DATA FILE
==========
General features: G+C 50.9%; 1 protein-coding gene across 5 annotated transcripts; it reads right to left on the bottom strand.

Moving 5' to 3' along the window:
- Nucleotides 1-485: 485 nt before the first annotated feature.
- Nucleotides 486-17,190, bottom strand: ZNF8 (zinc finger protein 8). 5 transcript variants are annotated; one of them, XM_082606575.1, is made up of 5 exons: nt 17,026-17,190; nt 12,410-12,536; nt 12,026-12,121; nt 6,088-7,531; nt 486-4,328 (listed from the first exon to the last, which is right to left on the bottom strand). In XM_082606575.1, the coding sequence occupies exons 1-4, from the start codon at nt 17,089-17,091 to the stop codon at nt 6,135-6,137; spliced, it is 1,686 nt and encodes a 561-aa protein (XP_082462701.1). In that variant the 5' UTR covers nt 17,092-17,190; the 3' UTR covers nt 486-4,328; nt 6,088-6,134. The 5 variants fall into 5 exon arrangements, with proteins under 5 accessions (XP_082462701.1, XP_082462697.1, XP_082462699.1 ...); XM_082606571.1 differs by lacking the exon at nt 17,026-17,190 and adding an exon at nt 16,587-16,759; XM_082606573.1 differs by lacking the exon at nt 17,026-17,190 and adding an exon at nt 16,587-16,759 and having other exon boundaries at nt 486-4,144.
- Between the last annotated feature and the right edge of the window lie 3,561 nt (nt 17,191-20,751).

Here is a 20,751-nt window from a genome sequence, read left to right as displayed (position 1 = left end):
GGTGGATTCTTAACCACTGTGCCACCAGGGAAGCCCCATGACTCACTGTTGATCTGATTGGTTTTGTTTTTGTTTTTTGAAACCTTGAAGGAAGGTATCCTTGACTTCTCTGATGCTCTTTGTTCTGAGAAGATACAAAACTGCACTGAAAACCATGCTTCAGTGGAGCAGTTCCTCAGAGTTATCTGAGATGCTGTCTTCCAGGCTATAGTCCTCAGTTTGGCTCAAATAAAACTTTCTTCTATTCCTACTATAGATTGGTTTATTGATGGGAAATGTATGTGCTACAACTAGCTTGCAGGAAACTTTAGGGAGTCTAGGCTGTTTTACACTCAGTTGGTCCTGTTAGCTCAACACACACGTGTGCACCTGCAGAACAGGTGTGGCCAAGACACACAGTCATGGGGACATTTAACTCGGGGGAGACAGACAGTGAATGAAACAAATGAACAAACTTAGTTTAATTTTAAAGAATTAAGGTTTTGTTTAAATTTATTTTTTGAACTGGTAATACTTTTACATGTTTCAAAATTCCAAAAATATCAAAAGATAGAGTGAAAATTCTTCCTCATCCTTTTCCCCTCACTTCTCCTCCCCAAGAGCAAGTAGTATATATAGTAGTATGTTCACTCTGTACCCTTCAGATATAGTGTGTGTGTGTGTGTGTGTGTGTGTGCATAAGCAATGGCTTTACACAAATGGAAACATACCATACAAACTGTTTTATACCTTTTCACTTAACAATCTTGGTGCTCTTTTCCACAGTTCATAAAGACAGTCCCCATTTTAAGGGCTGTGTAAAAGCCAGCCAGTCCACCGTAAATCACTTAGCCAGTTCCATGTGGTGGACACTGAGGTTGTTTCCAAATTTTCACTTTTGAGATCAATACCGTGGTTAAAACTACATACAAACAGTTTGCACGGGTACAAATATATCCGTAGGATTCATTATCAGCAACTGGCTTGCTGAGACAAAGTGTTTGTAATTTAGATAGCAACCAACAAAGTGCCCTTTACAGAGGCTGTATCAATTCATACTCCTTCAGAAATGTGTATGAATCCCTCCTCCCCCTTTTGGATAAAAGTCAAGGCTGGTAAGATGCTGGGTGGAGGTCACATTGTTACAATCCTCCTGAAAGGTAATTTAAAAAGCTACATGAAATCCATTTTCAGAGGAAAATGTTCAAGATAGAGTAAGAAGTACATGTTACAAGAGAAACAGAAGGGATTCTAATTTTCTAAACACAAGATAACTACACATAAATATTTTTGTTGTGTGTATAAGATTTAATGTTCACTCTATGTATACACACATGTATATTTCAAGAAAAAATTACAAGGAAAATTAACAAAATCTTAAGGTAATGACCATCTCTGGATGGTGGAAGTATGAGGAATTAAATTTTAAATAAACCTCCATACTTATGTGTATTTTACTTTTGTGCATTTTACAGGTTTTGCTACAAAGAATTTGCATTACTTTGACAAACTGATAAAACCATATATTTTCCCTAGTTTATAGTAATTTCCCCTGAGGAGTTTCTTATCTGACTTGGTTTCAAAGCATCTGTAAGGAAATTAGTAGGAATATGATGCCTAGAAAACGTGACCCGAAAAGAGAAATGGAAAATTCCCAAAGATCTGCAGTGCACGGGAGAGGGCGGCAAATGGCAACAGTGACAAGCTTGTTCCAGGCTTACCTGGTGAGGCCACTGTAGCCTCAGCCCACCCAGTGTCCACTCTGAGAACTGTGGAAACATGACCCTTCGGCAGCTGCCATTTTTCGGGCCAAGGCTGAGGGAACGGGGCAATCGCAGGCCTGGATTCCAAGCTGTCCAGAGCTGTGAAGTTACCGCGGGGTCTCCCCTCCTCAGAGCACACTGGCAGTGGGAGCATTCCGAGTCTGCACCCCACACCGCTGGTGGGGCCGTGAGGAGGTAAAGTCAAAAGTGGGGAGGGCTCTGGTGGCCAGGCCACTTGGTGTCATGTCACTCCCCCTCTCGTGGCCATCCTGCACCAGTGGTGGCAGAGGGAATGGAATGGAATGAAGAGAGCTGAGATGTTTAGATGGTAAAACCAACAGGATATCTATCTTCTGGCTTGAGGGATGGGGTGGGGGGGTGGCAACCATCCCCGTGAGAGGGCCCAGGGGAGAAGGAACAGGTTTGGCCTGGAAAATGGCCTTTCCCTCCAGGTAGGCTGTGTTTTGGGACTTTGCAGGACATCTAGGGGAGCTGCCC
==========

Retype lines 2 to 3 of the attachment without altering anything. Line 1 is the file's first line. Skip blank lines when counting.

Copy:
Moving 5' to 3' along the window:
- Nucleotides 1-485: 485 nt before the first annotated feature.